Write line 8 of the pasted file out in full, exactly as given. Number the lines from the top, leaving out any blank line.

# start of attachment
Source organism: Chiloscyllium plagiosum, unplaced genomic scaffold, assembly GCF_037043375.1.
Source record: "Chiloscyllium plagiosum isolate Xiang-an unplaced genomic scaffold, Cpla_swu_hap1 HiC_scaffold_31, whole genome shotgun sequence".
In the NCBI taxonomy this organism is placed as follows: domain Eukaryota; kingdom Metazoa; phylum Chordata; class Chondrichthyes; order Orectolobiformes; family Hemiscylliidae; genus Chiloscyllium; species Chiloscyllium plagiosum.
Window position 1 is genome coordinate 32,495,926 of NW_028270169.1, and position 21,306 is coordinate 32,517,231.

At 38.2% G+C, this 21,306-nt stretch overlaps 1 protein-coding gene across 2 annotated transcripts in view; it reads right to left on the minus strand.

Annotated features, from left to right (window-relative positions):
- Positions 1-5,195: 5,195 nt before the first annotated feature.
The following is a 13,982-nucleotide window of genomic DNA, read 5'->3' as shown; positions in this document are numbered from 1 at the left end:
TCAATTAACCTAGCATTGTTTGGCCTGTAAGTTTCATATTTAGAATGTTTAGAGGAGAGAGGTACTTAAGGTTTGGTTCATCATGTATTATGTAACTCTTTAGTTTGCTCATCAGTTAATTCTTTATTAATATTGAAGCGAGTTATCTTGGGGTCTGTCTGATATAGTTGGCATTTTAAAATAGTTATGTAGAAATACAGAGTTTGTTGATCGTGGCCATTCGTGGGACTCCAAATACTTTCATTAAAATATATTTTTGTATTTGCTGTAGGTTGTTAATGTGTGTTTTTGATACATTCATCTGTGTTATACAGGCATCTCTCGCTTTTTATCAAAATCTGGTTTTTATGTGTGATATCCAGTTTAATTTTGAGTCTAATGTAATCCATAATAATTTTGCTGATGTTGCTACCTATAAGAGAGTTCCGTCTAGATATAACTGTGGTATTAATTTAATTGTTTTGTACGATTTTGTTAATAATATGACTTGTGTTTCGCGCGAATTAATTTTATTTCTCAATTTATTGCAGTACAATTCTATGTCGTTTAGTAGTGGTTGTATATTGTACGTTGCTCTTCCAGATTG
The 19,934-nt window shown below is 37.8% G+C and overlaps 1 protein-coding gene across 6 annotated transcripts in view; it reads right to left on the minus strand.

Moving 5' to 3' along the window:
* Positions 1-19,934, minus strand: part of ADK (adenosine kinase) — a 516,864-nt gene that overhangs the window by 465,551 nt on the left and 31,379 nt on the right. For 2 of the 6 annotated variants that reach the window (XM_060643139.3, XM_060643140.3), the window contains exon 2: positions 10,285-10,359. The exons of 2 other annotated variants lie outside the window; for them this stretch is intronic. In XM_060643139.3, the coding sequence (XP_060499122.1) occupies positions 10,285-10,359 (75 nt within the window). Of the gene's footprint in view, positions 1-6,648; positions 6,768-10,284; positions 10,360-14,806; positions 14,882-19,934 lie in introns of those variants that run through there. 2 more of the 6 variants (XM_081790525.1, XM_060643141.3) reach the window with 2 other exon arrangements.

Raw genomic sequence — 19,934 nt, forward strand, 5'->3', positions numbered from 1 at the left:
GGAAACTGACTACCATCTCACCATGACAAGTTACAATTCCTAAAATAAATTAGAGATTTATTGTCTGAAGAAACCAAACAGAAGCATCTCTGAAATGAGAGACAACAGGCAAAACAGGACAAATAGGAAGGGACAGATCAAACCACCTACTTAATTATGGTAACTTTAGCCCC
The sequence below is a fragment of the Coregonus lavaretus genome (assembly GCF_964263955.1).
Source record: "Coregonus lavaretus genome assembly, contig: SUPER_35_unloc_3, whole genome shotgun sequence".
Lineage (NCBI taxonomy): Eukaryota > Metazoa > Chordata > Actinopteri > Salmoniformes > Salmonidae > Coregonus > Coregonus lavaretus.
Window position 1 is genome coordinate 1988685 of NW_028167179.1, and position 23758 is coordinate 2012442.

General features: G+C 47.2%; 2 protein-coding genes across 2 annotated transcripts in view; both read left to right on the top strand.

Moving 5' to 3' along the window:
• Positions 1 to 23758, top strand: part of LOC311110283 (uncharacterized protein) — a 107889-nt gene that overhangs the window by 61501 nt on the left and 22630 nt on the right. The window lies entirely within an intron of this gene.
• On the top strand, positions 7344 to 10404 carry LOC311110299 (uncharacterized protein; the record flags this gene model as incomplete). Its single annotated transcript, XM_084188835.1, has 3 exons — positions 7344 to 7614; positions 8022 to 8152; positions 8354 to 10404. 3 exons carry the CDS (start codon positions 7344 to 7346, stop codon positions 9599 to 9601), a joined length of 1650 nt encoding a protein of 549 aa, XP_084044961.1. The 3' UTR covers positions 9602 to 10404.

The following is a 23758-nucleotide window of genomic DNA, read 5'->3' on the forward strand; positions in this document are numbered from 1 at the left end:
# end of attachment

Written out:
The following is a 13,982-nucleotide window of genomic DNA, read 5'->3' as shown; positions in this document are numbered from 1 at the left end: